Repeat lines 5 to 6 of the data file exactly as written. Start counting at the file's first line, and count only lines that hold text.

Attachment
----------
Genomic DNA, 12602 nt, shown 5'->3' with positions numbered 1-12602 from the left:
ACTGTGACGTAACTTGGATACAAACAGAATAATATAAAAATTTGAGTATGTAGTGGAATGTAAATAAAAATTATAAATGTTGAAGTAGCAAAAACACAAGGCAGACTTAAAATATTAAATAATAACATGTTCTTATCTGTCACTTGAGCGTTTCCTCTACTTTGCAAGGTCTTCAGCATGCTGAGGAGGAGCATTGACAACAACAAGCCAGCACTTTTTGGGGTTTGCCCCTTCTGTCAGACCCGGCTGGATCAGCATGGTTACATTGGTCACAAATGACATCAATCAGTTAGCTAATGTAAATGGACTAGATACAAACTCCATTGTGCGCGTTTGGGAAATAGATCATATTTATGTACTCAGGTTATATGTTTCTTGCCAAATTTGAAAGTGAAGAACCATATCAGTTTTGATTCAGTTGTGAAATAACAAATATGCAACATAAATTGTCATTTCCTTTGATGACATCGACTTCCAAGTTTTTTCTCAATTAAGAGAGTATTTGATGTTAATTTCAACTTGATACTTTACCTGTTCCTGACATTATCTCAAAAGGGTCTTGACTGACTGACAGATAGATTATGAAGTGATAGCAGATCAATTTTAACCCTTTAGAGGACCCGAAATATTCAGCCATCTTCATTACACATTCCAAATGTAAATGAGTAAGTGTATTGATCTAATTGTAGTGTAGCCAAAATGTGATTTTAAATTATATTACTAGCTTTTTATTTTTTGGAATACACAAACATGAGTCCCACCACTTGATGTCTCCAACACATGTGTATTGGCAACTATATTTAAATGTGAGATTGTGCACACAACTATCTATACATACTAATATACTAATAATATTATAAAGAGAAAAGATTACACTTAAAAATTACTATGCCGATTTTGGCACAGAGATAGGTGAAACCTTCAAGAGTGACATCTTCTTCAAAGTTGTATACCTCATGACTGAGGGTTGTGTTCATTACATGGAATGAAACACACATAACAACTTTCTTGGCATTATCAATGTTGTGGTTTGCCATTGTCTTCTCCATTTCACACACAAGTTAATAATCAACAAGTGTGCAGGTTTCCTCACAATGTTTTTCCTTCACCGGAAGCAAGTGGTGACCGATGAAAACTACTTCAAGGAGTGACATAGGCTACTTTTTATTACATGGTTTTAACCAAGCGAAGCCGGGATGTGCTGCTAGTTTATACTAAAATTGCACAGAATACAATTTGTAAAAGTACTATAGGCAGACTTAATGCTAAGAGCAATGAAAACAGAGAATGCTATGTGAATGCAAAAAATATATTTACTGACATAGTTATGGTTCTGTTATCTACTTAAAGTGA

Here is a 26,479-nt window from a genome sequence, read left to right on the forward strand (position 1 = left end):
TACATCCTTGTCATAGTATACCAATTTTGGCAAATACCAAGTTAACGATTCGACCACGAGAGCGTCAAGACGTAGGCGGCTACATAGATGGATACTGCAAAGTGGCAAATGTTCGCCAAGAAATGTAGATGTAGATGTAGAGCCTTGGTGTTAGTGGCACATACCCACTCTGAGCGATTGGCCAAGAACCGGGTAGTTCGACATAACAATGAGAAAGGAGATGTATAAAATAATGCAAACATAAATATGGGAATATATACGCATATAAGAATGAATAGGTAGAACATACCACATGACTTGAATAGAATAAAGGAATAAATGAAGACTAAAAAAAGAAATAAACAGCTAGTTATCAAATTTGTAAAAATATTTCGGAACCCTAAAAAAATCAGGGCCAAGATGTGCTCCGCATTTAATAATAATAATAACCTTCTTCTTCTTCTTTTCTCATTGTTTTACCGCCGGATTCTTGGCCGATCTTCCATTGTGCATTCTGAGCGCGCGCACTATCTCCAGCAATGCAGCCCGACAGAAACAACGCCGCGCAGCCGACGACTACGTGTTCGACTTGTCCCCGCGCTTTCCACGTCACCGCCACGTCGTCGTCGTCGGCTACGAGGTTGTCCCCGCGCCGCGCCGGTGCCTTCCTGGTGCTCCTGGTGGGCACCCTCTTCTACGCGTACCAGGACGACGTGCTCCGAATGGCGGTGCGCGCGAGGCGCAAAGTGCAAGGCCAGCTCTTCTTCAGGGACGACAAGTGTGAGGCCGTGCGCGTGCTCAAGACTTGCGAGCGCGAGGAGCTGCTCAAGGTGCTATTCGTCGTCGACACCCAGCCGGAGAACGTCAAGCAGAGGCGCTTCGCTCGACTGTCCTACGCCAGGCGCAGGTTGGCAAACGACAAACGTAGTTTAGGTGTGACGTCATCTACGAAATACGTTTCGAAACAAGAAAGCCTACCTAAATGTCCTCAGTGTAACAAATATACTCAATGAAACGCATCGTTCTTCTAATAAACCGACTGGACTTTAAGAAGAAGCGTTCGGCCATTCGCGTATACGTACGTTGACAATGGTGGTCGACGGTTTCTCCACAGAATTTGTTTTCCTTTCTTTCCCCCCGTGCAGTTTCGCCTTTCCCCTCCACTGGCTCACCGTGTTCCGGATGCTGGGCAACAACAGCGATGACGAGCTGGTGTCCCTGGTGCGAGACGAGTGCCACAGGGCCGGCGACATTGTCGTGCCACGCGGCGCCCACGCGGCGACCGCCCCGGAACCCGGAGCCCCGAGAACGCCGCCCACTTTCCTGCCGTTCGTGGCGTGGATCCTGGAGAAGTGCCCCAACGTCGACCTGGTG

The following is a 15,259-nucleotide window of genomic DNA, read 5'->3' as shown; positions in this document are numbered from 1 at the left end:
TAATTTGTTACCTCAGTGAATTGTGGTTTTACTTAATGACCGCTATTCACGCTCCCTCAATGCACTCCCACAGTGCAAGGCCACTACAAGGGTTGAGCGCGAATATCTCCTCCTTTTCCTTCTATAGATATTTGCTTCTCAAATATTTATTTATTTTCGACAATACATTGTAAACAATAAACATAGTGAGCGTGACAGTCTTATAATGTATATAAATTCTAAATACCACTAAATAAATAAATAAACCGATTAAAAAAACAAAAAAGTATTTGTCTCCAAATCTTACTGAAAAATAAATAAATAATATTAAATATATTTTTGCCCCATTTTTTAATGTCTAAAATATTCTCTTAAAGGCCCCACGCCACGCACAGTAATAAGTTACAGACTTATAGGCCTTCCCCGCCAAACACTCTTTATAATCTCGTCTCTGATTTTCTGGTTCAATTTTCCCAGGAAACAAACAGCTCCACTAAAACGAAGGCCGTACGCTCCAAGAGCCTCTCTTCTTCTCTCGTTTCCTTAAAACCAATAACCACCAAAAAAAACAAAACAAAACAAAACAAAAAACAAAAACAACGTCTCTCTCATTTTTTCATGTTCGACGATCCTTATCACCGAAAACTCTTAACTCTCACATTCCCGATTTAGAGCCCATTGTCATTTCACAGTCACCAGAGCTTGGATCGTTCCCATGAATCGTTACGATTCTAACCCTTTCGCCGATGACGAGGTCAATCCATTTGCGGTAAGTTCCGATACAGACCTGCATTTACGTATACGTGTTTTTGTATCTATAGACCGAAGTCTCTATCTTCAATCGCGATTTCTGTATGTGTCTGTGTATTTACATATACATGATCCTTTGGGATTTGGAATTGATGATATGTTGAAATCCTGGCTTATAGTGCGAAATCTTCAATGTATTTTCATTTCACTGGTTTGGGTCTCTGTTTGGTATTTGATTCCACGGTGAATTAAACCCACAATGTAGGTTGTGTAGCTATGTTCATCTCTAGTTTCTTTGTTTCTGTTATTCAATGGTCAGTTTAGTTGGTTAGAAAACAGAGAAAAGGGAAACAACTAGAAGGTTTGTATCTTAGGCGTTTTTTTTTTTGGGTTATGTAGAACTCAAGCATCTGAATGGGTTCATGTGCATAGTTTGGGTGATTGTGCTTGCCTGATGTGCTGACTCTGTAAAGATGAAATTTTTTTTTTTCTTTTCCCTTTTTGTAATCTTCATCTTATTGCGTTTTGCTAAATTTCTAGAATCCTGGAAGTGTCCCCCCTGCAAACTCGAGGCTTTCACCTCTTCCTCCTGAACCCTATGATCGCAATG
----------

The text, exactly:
The following is a 15,259-nucleotide window of genomic DNA, read 5'->3' as shown; positions in this document are numbered from 1 at the left end:
TAATTTGTTACCTCAGTGAATTGTGGTTTTACTTAATGACCGCTATTCACGCTCCCTCAATGCACTCCCACAGTGCAAGGCCACTACAAGGGTTGAGCGCGAATATCTCCTCCTTTTCCTTCTATAGATATTTGCTTCTCAAATATTTATTTATTTTCGACAATACATTGTAAACAATAAACATAGTGAGCGTGACAGTCTTATAATGTATATAAATTCTAAATACCACTAAATAAATAAATAAACCGATTAAAAAAACAAAAAAGTATTTGTCTCCAAATCTTACTGAAAAATAAATAAATAATATTAAATATATTTTTGCCCCATTTTTTAATGTCTAAAATATTCTCTTAAAGGCCCCACGCCACGCACAGTAATAAGTTACAGACTTATAGGCCTTCCCCGCCAAACACTCTTTATAATCTCGTCTCTGATTTTCTGGTTCAATTTTCCCAGGAAACAAACAGCTCCACTAAAACGAAGGCCGTACGCTCCAAGAGCCTCTCTTCTTCTCTCGTTTCCTTAAAACCAATAACCACCAAAAAAAACAAAACAAAACAAAACAAAAAACAAAAACAACGTCTCTCTCATTTTTTCATGTTCGACGATCCTTATCACCGAAAACTCTTAACTCTCACATTCCCGATTTAGAGCCCATTGTCATTTCACAGTCACCAGAGCTTGGATCGTTCCCATGAATCGTTACGATTCTAACCCTTTCGCCGATGACGAGGTCAATCCATTTGCGGTAAGTTCCGATACAGACCTGCATTTACGTATACGTGTTTTTGTATCTATAGACCGAAGTCTCTATCTTCAATCGCGATTTCTGTATGTGTCTGTGTATTTACATATACATGATCCTTTGGGATTTGGAATTGATGATATGTTGAAATCCTGGCTTATAGTGCGAAATCTTCAATGTATTTTCATTTCACTGGTTTGGGTCTCTGTTTGGTATTTGATTCCACGGTGAATTAAACCCACAATGTAGGTTGTGTAGCTATGTTCATCTCTAGTTTCTTTGTTTCTGTTATTCAATGGTCAGTTTAGTTGGTTAGAAAACAGAGAAAAGGGAAACAACTAGAAGGTTTGTATCTTAGGCGTTTTTTTTTTTGGGTTATGTAGAACTCAAGCATCTGAATGGGTTCATGTGCATAGTTTGGGTGATTGTGCTTGCCTGATGTGCTGACTCTGTAAAGATGAAATTTTTTTTTTTCTTTTCCCTTTTTGTAATCTTCATCTTATTGCGTTTTGCTAAATTTCTAGAATCCTGGAAGTGTCCCCCCTGCAAACTCGAGGCTTTCACCTCTTCCTCCTGAACCCTATGATCGCAATG